Vol 6 No 1 (2024)

Published: 2024-07-02

Abstract views: 182   PDF downloads: 41  

Page 193-204

Nanotherapeutics to cure inflammation-induced cancer

blankpage Rajiv Kumar

Aims: Nanotherapeutics are being explored as a potential solution to treat inflammation-induced cancer. Nanotherapeutics enhance innate immune cells' immunity, enabling them to fight tumors effectively. These cells secrete specific chemicals like cytokines, allowing them to replicate quickly and respond to future threats, making them suitable for immunotherapy.
Methods: Nanotechnology can significantly improve human health by enhancing infection detection, prevention, and treatment. Nanomedicines, composed of restorative and imaging compounds in submicrometer-sized materials, aim to deliver effective treatments and limit inflammation in healthy body areas. Combining nanotechnology and clinical sciences, nanoparticles are suitable for gene therapy and have been developed for treating various diseases, including cancer, cardiovascular, diabetes, pulmonary, and inflammatory diseases.
Results: Neutrophils and their offspring, including films and extracellular vehicles, are crucial drug transporters for enhanced growth therapy. Tumor microenvironment inputs can modify tumor-associated neutrophils (TANs), which are essential for tumor growth and healing. Human tumor intratumor heterogeneity is crucial for tumor growth and healing. Nanomedicines have shown potential in targeted delivery, toxicity reduction, and therapeutic effectiveness enhancement. However, clinical relevance and efficacy remain inadequate due to a lack of understanding of the interaction between nanomaterials, nanomedicine, and biology. The diverse biological milieu impacts the dynamic bioidentity of nanoformulations, and their interactions can modify therapeutic function or cellular absorption.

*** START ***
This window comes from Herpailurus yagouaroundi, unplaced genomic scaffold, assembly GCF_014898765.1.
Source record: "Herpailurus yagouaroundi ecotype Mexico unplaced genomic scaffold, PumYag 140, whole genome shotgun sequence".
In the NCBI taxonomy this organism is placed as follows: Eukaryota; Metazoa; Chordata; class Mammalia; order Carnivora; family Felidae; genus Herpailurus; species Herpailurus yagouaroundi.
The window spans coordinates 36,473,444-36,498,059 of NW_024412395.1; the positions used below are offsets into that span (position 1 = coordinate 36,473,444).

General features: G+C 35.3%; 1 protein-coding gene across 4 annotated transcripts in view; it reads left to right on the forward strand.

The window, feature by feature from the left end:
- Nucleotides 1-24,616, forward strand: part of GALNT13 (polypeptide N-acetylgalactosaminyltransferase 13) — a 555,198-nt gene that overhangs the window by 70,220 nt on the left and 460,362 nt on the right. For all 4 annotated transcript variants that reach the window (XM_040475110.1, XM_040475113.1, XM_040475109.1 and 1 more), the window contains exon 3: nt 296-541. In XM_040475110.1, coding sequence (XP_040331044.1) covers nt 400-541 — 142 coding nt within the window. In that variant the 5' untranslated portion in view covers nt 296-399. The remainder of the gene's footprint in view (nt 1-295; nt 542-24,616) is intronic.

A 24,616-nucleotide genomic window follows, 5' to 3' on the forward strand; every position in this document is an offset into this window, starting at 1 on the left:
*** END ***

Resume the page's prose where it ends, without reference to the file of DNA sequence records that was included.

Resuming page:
Conclusion: Nanotechnology holds great promise for improving human health by detecting, preventing, and treating infections. Nanomedicines, a fusion of clinical sciences and nanotechnology, use submicrometer-sized transporter materials for therapy delivery and reducing contamination. Nanoparticles' small size and high surface-to-volume ratio can benefit gene therapy. Research has led to a wide range of nanomedicine products globally.